The Football Manager 2009 wonderkids who never made the grade
Remember Brek Shea?
Football Manager holds a significant place in the world of football. It is not just a computer game, it is the closest most of us will get to realising our dreams of leading our childhood teams to European glory. The game's attention to detail is scarily thorough too. Well, most of the time.
On the whole, the boffins at Football Manager hit the mark when it comes to evaluating a player's skillset; their stats are even used on Sky Sports News to inform pundits on a player's capabilities. But one cannot see into the future, and inevitably they can get some stuff wrong.
Players with huge potential on the game, more often than not, don't fulfil that potential in reality. Various external factors that a video game cannot account for come into play and affect a player's career path. This is not a negative reflection on the game, just a fact of life.
To mark the ten-year anniversary of FM 2009, we took a trip down memory lane to reflect on some of the careers of nine players that FM 2009 led us to believe would become world beaters, starting with Stoke City legend Brek Shea.
Brek Shea – FC Dallas – DL, AMLC
Brek Shea's career has not taken a conventional route, even for a player coming through the American system. Big things were expected of the Texan after he turned professional straight out of High School, bypassing the college system. A torn meniscus ruined his first professional season but he bounced back, playing wherever he was asked for FC Dallas before moving across the pond and joining Stoke City in 2012.
The Jack of all trades made just three appearances for the Potters and endured two loan spells (zero goals, 14 appearances) in the Championship before moving back to his homeland, where he found a home at Orlando before joining the Vancouver Whitecaps.
Perhaps a victim of his own versatility, never really nailing down a position, and the deceptive lack of quality in Major League Soccer (at the time), Shea never justified the hype. Moral of the story? Never trust a man who calls himself "Brek".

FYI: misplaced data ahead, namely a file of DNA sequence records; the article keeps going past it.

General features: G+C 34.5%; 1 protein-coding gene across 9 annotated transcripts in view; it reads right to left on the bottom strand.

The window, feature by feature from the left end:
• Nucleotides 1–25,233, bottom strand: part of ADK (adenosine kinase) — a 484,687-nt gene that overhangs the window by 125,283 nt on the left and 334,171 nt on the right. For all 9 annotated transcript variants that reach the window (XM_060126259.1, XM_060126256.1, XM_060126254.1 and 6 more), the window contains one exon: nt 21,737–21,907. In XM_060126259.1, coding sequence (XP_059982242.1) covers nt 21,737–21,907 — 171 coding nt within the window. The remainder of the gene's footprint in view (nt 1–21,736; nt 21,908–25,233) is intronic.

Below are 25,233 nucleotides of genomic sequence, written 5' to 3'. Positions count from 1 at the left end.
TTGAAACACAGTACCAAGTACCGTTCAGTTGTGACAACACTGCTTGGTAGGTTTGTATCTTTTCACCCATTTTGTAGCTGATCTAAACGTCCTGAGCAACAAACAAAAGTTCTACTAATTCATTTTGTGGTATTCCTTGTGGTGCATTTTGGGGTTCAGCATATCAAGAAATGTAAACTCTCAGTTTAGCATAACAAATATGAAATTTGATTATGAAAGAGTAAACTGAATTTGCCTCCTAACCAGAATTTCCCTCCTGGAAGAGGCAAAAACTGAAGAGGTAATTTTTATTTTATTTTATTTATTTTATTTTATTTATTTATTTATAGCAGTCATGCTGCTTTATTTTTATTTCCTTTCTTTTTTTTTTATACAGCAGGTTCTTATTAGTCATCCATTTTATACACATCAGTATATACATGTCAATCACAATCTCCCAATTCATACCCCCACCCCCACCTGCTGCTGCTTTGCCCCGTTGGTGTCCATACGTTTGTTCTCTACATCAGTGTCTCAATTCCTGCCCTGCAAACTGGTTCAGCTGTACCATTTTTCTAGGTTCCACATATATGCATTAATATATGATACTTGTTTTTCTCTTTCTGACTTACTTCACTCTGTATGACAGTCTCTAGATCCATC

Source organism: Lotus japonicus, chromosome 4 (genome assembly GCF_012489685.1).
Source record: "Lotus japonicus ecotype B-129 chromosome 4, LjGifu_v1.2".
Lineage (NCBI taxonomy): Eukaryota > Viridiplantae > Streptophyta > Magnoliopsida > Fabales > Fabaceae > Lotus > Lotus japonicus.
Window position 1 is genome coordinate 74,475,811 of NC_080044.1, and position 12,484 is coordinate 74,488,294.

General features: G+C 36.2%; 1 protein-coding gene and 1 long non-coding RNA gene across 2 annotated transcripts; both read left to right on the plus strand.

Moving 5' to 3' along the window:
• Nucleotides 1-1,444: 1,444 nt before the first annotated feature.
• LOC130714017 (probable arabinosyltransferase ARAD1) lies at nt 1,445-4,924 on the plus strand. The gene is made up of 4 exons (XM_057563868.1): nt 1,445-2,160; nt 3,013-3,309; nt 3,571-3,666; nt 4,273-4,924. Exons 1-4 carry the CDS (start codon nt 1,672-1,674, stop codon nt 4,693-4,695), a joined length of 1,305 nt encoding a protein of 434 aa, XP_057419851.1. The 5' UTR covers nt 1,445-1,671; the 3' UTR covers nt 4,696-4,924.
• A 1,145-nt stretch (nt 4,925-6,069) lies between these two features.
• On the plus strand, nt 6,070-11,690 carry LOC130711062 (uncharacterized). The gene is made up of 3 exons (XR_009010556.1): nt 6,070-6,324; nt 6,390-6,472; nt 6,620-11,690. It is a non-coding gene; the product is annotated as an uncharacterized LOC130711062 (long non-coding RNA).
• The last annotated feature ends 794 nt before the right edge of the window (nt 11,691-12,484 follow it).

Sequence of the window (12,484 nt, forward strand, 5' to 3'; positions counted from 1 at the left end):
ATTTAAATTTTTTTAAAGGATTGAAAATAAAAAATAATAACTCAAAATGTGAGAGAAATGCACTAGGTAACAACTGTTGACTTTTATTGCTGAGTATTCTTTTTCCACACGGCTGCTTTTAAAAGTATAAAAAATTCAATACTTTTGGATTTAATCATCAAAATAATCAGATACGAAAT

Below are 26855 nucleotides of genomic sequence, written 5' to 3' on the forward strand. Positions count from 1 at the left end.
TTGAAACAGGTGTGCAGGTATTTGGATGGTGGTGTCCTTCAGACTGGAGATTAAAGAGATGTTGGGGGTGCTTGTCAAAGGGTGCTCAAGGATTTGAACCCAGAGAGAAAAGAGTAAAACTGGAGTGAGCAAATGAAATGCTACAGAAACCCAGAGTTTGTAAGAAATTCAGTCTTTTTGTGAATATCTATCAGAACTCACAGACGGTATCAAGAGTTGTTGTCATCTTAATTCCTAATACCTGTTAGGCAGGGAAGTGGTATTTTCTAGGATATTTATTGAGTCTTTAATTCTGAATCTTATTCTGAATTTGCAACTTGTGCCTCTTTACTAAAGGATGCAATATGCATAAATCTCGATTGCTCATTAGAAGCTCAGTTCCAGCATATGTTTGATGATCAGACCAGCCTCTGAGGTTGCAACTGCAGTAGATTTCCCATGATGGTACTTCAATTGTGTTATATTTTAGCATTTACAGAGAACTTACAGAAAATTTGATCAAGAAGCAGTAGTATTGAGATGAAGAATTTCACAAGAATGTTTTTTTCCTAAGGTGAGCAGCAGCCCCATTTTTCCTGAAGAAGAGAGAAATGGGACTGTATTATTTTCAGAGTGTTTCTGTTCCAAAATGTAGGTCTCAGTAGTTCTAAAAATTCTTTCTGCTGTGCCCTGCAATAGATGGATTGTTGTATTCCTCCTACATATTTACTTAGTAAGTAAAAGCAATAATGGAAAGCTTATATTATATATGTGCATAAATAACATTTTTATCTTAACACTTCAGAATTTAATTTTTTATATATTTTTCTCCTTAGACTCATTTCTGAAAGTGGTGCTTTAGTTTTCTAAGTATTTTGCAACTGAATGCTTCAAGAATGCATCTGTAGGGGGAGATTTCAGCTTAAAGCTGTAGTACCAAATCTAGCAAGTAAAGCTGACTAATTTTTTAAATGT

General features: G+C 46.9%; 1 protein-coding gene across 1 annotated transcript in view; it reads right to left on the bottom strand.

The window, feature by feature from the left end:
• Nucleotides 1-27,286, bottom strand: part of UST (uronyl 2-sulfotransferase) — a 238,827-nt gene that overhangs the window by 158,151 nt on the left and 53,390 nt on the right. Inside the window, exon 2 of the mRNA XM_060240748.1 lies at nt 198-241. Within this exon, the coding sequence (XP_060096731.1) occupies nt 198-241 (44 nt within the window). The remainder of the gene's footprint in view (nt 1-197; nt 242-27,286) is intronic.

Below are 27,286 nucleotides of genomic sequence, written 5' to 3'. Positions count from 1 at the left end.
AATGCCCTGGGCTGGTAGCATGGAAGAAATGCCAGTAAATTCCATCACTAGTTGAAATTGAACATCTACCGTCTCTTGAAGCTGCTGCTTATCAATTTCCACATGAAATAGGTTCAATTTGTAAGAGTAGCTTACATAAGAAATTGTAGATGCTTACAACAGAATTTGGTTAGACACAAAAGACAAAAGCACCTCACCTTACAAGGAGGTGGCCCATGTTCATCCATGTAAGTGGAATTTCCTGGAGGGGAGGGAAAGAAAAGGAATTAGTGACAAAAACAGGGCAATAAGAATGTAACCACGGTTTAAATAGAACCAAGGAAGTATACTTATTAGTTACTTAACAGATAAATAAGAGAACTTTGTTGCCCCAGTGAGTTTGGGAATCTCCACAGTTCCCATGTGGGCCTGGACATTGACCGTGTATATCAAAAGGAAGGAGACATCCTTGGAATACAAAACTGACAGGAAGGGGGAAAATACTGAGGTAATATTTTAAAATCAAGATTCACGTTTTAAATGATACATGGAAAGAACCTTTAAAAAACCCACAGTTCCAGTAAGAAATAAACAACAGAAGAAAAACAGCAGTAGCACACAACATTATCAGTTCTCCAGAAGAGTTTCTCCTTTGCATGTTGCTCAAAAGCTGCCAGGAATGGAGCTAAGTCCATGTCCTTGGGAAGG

Davide Santon –Inter – D/WB/AMR
A quintessentially Italian full-back - competent on both sides of the pitch, defensively solid (most of the time), but nothing spectacular in the final third - Davide Santon was an exciting prospect during his early days at Inter. Unfortunately, he then had the misfortune of being managed by Alan Pardew at Newcastle United.
Since then he has moved back to Inter, spent the majority of his time on the bench before the club realised there was a reason they sold him the first time, and sold him again, this time to AS Roma.
It's difficult to express quite how average a footballer he is at the top level. He's the Jake Bugg of full-backs. He's a cheese sandwich. He's nothing to write home about but he will fill a hole.
Armand Traore – Arsenal – D/WB/ML
Believe it or not, pace merchant Armand Traore played ten matches for Juventus before they realised that no, he was not the answer to their problems at left-back. After his brief spell in Italy, Arsenal shifted him to Queens Park Rangers (where all promising talent goes to die).
He is now playing at Çaykur Rizespor in Turkey. Well, I say playing, he has not made an appearance for anyone since 2018. Çaykur tried to sell him in January this year but received no offers and subsequently moved him down to their U21 squad to adhere to Turkey's foreign players quota.
Anderson – Man Utd – AMC
Ten years ago, Anderson's career seemed to be following a path well trodden by several Brazilians before him: From Brazil, to Portugal, to one of Europe's biggest teams. He very rarely scored goals but his youthful dynamism and creativity in midfield was an asset to Manchester United during their dominant years towards the end of the noughties.
However since the start of this decade, his form has taken a downward turn which has landed him in - yep, you guessed it - Turkey.
Giovani Dos Santos – Tottenham – AMRLC, FC